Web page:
... Despite its significance, the odds of suffering episodes of hypoglycemia since they were diagnosed to have T1DM were about 35% less likely in male patients compared to female patients. This result was consistent with the finding documented in the study done in Ethiopia [32]. Physiologically, there is a large sexual dimorphism in counterregulatory responses to hypoglycemia. ...
... Like other evidences, this finding described as history of diabetes and events of hypoglycemia went almost parallel in patients' life. Previous studies had demonstrated that patients with more than five years of diabetes history were more likely to experience hypoglycemia events [2,5,20,32,38]. Blood glucose monitoring options had also a significant association with the events of hypoglycemia. Our study found that participants who monitored their blood glucose level at home in addition to their regular follow-up reported almost five and a half times of hypoglycemia events compared to those who monitored on follow-up only. ...
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... In a study of hypoglycemia in diabetic patients in Ethiopia, 61.2% had experienced hypoglycemia since their diagnosis and the factors which showed significant association with hypoglycemia were low educational status, female gender and higher body mass index (BMI) [17]. ...
... Sample size calculation for this study was determined using single population proportion formula. The sample size was calculated with the assumption of 61% of patients might have hypoglycemic episode since diagnosis, which was taken from a previous study [17]. After 10% non-response rate consideration, the total sample size for the study was 403. ...
... Data were collected with structured questionnaire, which was developed through reviewing different literature [4,17,20]. The questionnaire had three parts; the first part assessed socio-demographic characteristics of respondents. ...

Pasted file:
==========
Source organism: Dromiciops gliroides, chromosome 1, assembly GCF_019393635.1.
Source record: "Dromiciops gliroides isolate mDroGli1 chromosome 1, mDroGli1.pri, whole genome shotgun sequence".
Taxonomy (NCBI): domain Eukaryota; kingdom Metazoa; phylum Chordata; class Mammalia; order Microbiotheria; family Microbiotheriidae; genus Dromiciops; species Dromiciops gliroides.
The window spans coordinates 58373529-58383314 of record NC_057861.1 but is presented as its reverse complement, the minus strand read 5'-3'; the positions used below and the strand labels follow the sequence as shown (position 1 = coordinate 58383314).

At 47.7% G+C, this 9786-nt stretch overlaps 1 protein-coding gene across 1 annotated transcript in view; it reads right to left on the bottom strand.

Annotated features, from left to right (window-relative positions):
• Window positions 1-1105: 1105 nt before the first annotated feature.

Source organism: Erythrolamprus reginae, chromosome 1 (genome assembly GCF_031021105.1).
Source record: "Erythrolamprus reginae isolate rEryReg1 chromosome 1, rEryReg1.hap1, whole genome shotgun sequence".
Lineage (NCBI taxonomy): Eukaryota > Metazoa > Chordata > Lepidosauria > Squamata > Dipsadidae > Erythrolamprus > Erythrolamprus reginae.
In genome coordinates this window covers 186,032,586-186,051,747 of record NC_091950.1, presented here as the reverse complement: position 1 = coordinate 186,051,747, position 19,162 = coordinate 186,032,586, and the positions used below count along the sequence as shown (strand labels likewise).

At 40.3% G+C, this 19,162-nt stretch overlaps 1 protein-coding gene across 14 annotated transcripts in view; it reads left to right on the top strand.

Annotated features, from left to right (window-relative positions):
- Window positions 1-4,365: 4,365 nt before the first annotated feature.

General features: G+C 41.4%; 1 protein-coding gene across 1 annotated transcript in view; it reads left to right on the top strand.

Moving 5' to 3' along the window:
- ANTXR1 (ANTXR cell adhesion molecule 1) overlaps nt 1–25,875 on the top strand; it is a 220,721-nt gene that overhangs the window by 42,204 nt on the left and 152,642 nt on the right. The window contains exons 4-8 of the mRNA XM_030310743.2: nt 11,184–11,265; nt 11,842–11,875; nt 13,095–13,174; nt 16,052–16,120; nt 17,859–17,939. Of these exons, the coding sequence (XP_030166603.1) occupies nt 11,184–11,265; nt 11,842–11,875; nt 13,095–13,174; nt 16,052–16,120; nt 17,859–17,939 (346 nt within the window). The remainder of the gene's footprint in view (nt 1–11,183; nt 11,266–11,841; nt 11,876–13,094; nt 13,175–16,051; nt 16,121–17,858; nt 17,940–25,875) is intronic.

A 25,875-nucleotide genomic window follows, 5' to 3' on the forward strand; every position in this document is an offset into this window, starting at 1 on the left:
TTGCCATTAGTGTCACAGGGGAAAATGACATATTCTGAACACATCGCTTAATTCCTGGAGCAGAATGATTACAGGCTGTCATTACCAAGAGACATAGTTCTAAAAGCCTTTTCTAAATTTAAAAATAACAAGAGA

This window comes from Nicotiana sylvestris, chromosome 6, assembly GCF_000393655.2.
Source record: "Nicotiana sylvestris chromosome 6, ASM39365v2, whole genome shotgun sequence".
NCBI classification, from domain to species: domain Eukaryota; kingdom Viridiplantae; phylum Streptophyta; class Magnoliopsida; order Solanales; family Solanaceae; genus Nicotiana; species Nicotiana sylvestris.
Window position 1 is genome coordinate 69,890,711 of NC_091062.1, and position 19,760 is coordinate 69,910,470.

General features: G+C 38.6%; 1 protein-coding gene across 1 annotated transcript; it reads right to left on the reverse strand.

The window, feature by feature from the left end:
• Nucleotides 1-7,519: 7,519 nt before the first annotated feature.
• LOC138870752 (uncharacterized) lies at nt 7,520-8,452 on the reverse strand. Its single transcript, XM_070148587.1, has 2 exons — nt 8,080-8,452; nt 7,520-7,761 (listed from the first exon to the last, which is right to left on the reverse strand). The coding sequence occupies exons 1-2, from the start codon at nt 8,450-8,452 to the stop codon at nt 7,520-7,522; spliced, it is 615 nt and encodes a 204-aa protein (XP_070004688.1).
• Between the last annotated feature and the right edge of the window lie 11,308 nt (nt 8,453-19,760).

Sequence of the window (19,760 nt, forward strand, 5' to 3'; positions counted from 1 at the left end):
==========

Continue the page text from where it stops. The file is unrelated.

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Executive Summary and Recommendations A diagnosis of diabetes or hyperglycemia should be confirmed prior to ordering, dispensing, or administering insulin (A). Insulin is the primary treatment in all patients with type 1 diabetes mellitus (T1DM) (A). Typically, patients with T1DM will require initiation with multiple daily injections at the time of diagnosis. This is usually short-acting insulin or rapid-acting insulin analogue given 0 to 15 min before meals together with one or more daily separate injections of intermediate or long-acting insulin. Two or three premixed insulin injections per day may be used (A). The target glycated hemoglobin A1c (HbA1c) for all children with T1DM, including preschool children, is recommended to be < 7.5% (< 58 mmol/mol). The target is chosen aiming at minimizing hyperglycemia, severe hypoglycemia, hypoglycemic unawareness, and reducing the likelihood of development of long-term complications (B). For patients prone to glycemic variability, glycemic control is best evaluated by a combination of results with self-monitoring of blood glucose (SMBG) (B). Indications for exogenous insulin therapy in patients with type 2 diabetes mellitus (T2DM) include acute illness or surgery, pregnancy, glucose toxicity, contraindications to or failure to achieve goals with oral antidiabetic medications, and a need for flexible therapy (B). In T2DM patients, with regards to achieving glycemic goals, insulin is considered alone or in combination with oral agents when HbA1c is ≥ 7.5% (≥ 58 mmol/mol); and is essential for treatment in those with HbA1c ≥ 10% (≥ 86 mmol/mol), when diet, physical activity, and other antihyperglycemic agents have been optimally used (B). The preferred method of insulin initiation in T2DM is to begin by adding a long-acting (basal) insulin or once-daily premixed/co-formulation insulin or twice-daily premixed insulin, alone or in combination with glucagon-like peptide-1 receptor agonist (GLP-1 RA) or in combination with other oral antidiabetic drugs (OADs) (B). If the desired glucose targets are not met, rapid-acting or short-acting (bolus or prandial) insulin can be added at mealtime to control the expected postprandial raise in glucose. An insulin regimen should be adopted and individualized but should, to the extent possible, closely resemble a natural physiologic state and avoid, to the extent possible, wide fluctuating glucose levels (C). Blood glucose monitoring is an integral part of effective insulin therapy and should not be omitted in the patient’s care plan. Fasting plasma glucose (FPG) values should be used to titrate basal insulin, whereas both FPG and postprandial glucose (PPG) values should be used to titrate mealtime insulin (B). Metformin combined with insulin is associated with decreased weight gain, lower insulin dose, and less hypoglycemia when compared with insulin alone (C). Oral medications should not be abruptly discontinued when starting insulin therapy because of the risk of rebound hyperglycemia (D). Analogue insulin is as effective as human insulin but is associated with less postprandial hyperglycemia and delayed hypoglycemia (B). The shortest needles (currently the 4-mm pen and 6-mm syringe needles) are safe, effective, and less painful and should be the first-line choice in all patient categories; intramuscular (IM) injections should be avoided, especially with long-acting insulins, because severe hypoglycemia may result; lipohypertrophy is a frequent complication of therapy that distorts insulin absorption, and therefore, injections and infusions should not be given into these lesions and correct site rotation will help prevent them (A). Many patients in East Africa reuse syringes for various reasons, including financial. This is not recommended by the manufacturer and there is an association between needle reuse and lipohypertrophy. However, patients who reuse needles should not be subjected to alarming claims of excessive morbidity from this practice (A). Health care authorities and planners should be alerted to the risks associated with syringe or pen needles 6 mm or longer in children (A).